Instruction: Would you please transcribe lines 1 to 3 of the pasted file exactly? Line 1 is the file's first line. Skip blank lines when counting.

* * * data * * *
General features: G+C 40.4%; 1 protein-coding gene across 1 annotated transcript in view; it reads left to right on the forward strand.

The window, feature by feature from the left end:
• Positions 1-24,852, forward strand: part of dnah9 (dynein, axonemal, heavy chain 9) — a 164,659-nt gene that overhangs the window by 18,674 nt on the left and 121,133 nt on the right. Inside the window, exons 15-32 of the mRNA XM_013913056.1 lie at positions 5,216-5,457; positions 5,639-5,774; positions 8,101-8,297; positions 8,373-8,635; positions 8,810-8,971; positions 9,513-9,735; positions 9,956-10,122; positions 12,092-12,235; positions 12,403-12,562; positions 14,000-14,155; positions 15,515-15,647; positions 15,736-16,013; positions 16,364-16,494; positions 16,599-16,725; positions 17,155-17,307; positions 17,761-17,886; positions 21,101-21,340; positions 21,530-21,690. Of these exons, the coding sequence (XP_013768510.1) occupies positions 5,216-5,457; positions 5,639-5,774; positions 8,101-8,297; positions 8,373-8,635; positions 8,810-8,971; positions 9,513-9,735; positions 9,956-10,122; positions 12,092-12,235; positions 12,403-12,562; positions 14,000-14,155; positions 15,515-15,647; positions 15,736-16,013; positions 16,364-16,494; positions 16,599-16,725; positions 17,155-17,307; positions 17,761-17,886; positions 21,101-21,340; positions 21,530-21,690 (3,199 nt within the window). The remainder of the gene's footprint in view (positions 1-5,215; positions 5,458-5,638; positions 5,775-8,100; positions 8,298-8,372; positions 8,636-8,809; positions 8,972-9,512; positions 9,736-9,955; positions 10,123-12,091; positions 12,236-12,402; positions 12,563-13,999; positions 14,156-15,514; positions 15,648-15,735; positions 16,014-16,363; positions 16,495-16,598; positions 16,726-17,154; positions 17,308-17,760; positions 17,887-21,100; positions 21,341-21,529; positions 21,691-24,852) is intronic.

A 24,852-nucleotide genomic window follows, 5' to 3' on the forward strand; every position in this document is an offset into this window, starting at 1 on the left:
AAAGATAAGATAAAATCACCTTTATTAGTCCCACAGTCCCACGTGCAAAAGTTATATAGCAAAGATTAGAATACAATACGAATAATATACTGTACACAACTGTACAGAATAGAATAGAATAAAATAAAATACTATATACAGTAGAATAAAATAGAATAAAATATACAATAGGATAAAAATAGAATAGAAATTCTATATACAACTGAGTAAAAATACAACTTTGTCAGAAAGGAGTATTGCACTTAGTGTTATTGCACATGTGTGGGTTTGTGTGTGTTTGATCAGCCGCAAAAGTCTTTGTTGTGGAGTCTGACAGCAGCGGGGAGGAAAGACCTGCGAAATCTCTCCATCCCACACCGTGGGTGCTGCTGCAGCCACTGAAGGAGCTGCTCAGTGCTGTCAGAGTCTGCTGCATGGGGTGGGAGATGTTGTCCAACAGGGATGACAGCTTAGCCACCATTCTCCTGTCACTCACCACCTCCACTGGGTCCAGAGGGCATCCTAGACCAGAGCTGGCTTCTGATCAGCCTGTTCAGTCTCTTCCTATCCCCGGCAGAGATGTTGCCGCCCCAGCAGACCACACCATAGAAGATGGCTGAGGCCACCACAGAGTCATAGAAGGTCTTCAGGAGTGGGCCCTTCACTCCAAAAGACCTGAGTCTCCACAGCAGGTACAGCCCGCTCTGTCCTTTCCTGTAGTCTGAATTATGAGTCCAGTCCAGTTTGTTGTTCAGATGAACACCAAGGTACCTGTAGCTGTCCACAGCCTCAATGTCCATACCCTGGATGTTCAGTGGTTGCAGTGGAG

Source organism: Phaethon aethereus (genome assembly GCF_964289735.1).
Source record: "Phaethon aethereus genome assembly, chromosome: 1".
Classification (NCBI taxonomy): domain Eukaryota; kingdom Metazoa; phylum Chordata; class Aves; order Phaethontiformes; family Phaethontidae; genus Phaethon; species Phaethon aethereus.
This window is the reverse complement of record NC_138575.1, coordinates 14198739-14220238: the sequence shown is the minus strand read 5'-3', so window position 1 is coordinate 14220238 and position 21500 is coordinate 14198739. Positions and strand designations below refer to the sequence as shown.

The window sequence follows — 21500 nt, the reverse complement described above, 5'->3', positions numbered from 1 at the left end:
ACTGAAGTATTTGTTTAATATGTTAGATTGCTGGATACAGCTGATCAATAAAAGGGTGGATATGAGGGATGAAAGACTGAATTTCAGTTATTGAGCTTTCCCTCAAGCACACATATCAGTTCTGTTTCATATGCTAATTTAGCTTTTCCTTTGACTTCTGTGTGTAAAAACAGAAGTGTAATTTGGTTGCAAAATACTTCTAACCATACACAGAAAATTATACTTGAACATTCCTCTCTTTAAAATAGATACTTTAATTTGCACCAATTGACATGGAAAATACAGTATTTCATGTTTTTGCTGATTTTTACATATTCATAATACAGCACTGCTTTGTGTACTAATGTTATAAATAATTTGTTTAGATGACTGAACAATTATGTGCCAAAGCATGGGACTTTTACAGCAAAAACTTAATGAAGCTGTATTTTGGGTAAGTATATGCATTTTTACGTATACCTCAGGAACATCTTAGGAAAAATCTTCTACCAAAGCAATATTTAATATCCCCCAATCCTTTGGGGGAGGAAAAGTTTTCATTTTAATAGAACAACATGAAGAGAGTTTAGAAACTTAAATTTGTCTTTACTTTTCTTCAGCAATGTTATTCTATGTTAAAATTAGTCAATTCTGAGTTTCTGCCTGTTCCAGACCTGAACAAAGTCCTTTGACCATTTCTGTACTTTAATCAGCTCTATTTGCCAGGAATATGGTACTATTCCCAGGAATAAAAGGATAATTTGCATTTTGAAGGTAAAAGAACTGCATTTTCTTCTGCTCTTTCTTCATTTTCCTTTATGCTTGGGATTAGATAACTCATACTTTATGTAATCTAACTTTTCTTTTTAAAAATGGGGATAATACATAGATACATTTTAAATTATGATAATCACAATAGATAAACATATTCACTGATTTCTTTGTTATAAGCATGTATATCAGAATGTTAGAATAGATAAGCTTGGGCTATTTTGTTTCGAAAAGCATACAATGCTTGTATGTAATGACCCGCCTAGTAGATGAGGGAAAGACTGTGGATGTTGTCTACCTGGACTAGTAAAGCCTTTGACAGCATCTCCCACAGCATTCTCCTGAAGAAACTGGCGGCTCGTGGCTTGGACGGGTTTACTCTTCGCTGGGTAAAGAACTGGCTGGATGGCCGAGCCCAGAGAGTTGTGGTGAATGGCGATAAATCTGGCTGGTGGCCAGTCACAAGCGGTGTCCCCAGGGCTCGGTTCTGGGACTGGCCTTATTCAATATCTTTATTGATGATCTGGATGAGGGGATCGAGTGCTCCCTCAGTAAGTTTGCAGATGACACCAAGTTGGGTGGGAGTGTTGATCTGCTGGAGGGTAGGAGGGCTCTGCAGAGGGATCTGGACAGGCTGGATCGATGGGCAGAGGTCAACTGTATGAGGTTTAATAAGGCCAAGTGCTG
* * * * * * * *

General features: G+C 40.4%; 1 protein-coding gene across 1 annotated transcript in view; it reads left to right on the forward strand.

The window, feature by feature from the left end:
• Positions 1-24,852, forward strand: part of dnah9 (dynein, axonemal, heavy chain 9) — a 164,659-nt gene that overhangs the window by 18,674 nt on the left and 121,133 nt on the right. Inside the window, exons 15-32 of the mRNA XM_013913056.1 lie at positions 5,216-5,457; positions 5,639-5,774; positions 8,101-8,297; positions 8,373-8,635; positions 8,810-8,971; positions 9,513-9,735; positions 9,956-10,122; positions 12,092-12,235; positions 12,403-12,562; positions 14,000-14,155; positions 15,515-15,647; positions 15,736-16,013; positions 16,364-16,494; positions 16,599-16,725; positions 17,155-17,307; positions 17,761-17,886; positions 21,101-21,340; positions 21,530-21,690. Of these exons, the coding sequence (XP_013768510.1) occupies positions 5,216-5,457; positions 5,639-5,774; positions 8,101-8,297; positions 8,373-8,635; positions 8,810-8,971; positions 9,513-9,735; positions 9,956-10,122; positions 12,092-12,235; positions 12,403-12,562; positions 14,000-14,155; positions 15,515-15,647; positions 15,736-16,013; positions 16,364-16,494; positions 16,599-16,725; positions 17,155-17,307; positions 17,761-17,886; positions 21,101-21,340; positions 21,530-21,690 (3,199 nt within the window). The remainder of the gene's footprint in view (positions 1-5,215; positions 5,458-5,638; positions 5,775-8,100; positions 8,298-8,372; positions 8,636-8,809; positions 8,972-9,512; positions 9,736-9,955; positions 10,123-12,091; positions 12,236-12,402; positions 12,563-13,999; positions 14,156-15,514; positions 15,648-15,735; positions 16,014-16,363; positions 16,495-16,598; positions 16,726-17,154; positions 17,308-17,760; positions 17,887-21,100; positions 21,341-21,529; positions 21,691-24,852) is intronic.